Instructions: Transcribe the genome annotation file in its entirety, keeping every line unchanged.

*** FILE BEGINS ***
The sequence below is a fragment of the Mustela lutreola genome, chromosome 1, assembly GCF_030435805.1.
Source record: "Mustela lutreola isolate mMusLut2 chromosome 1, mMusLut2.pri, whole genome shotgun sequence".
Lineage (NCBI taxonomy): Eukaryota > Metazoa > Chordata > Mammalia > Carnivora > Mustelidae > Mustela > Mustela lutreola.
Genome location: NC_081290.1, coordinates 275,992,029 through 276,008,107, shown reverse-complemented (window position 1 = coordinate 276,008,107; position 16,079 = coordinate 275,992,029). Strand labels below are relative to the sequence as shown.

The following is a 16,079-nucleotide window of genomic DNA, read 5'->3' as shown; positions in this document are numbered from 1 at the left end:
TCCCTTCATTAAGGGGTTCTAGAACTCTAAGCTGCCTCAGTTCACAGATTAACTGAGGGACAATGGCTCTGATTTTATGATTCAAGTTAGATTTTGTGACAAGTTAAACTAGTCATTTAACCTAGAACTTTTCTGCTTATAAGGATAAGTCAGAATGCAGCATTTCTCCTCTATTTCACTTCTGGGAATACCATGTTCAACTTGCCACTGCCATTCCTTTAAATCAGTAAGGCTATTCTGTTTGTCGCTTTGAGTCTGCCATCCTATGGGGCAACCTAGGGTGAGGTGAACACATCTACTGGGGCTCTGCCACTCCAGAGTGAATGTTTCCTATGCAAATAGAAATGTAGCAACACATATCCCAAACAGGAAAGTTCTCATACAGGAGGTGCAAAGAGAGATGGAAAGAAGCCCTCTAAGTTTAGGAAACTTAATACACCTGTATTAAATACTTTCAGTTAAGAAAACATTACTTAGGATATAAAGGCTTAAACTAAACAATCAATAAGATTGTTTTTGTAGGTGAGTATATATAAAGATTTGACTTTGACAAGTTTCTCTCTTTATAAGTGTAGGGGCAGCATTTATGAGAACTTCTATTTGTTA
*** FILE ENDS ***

The sequence below is a fragment of the Mustela lutreola genome, chromosome 1, assembly GCF_030435805.1.
Source record: "Mustela lutreola isolate mMusLut2 chromosome 1, mMusLut2.pri, whole genome shotgun sequence".
Lineage (NCBI taxonomy): Eukaryota > Metazoa > Chordata > Mammalia > Carnivora > Mustelidae > Mustela > Mustela lutreola.
Genome location: NC_081290.1, coordinates 275,992,029 through 276,008,107, shown reverse-complemented (window position 1 = coordinate 276,008,107; position 16,079 = coordinate 275,992,029). Strand labels below are relative to the sequence as shown.

The following is a 16,079-nucleotide window of genomic DNA, read 5'->3' as shown; positions in this document are numbered from 1 at the left end:
TCCCTTCATTAAGGGGTTCTAGAACTCTAAGCTGCCTCAGTTCACAGATTAACTGAGGGACAATGGCTCTGATTTTATGATTCAAGTTAGATTTTGTGACAAGTTAAACTAGTCATTTAACCTAGAACTTTTCTGCTTATAAGGATAAGTCAGAATGCAGCATTTCTCCTCTATTTCACTTCTGGGAATACCATGTTCAACTTGCCACTGCCATTCCTTTAAATCAGTAAGGCTATTCTGTTTGTCGCTTTGAGTCTGCCATCCTATGGGGCAACCTAGGGTGAGGTGAACACATCTACTGGGGCTCTGCCACTCCAGAGTGAATGTTTCCTATGCAAATAGAAATGTAGCAACACATATCCCAAACAGGAAAGTTCTCATACAGGAGGTGCAAAGAGAGATGGAAAGAAGCCCTCTAAGTTTAGGAAACTTAATACACCTGTATTAAATACTTTCAGTTAAGAAAACATTACTTAGGATATAAAGGCTTAAACTAAACAATCAATAAGATTGTTTTTGTAGGTGAGTATATATAAAGATTTGACTTTGACAAGTTTCTCTCTTTATAAGTGTAGGGGCAGCATTTATGAGAACTTCTATTTGTTA